For the 2021 delivery year, consumers will see their electricity bills increase quite significantly compared to 2020, in particular because of this capacity component. These increases should be visible during the revision of the regulated sales tariff and on market prices, whether they are indexed to the Regulated Tariffs or not. This would mean telling consumers: “next year, using electricity at peak times will cost you more because there is not enough capacity and we need to encourage new capacity to come into the system to secure of your electricity supply”.

So, what is the actual problem? The problem is that this price signal is not relevant on the supply side. This sudden price increase does not, as we have seen in 2020, allow for the mobilisation of significant short-term capacities that would ease the system’s tension.

As an illustration, if in the DY-1 year-end auctions (in particular, the December DY-1 auction), the market is seen as tense, the prices of these auctions should normally be high and, most importantly, should constitute a signal for the deployment of new capacity. However, from December DY-1 to the first PP2 days of January DY, it is simply impossible to deploy any new capacities.

On the demand side, this price signal is more adequate since it pushes the obligated Parties to reduce their consumption during peak hours (PP1). Still, this signal will only be readable by those connected to a voltage higher than 36kV. Due to a strange rule of the mechanism, the rest of the actors, especially the residential ones, will not be able to avoid the extra cost by reducing their consumption.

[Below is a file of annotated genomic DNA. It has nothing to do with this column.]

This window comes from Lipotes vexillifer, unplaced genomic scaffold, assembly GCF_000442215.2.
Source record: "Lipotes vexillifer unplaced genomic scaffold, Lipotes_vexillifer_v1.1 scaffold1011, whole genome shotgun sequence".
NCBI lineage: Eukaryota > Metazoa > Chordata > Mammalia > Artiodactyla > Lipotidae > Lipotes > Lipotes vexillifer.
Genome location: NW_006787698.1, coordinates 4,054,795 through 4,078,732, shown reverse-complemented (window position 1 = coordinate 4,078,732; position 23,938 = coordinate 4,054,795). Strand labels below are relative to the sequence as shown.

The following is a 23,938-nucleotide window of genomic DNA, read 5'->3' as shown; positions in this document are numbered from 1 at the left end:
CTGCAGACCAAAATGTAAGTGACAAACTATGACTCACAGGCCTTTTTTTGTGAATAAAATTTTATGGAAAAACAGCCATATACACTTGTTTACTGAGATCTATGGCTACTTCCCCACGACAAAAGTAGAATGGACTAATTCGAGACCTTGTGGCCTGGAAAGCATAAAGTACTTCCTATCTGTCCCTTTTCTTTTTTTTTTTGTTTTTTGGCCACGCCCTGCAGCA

In short, and regardless of any “acceptable price” paid by the consumer to send a signal to the market, the latter would remain in deficit in the short term.

Consequently, wouldn’t a short-term price increase not supported by fundamentals result in making the community pay a premium rewarding already available capacities (when these would have been present anyway)? The administered price ceiling (60 k€/MW currently) would hence only be there to set a maximum size for the hole in the consumer’s wallet…

What is the near future for capacity prices?

This year, we were able to witness all possible situations on the price of capacity: a surplus market for the 2019 delivery year with a price close to 0 €/MW; a tight market for DY 2020 and DY 2021 with a price close to the maximum set by the rules, namely 60 k€/MW; and a tight market for DY 2022 (in June 2020 auction).

For the 2021 delivery year, RTE had warned last November of an increased risk of tension due to doubts about nuclear availability during the first quarter of the year. Obligated players will therefore have to be very vigilant and implement the appropriate strategies to complete their purchases/sales according to the evolution of the supply-demand balance.

For the 2022 delivery year, with the return to ‘normality’ of nuclear power and plans to develop renewable assets, prices should logically fall, but all this remains at the discretion of the dominant player: The implementation of purchases/sales strategies over the medium term should be considered.

If these reversals undoubtedly made some people happy and also caused some grinding of teeth, they will, most importantly, have made a multitude of players aware of the TSO’s preponderant influence on the results of the auctions and of the importance of implementing robust strategies in this cyclothymic mechanism!

Ibrahima Baldé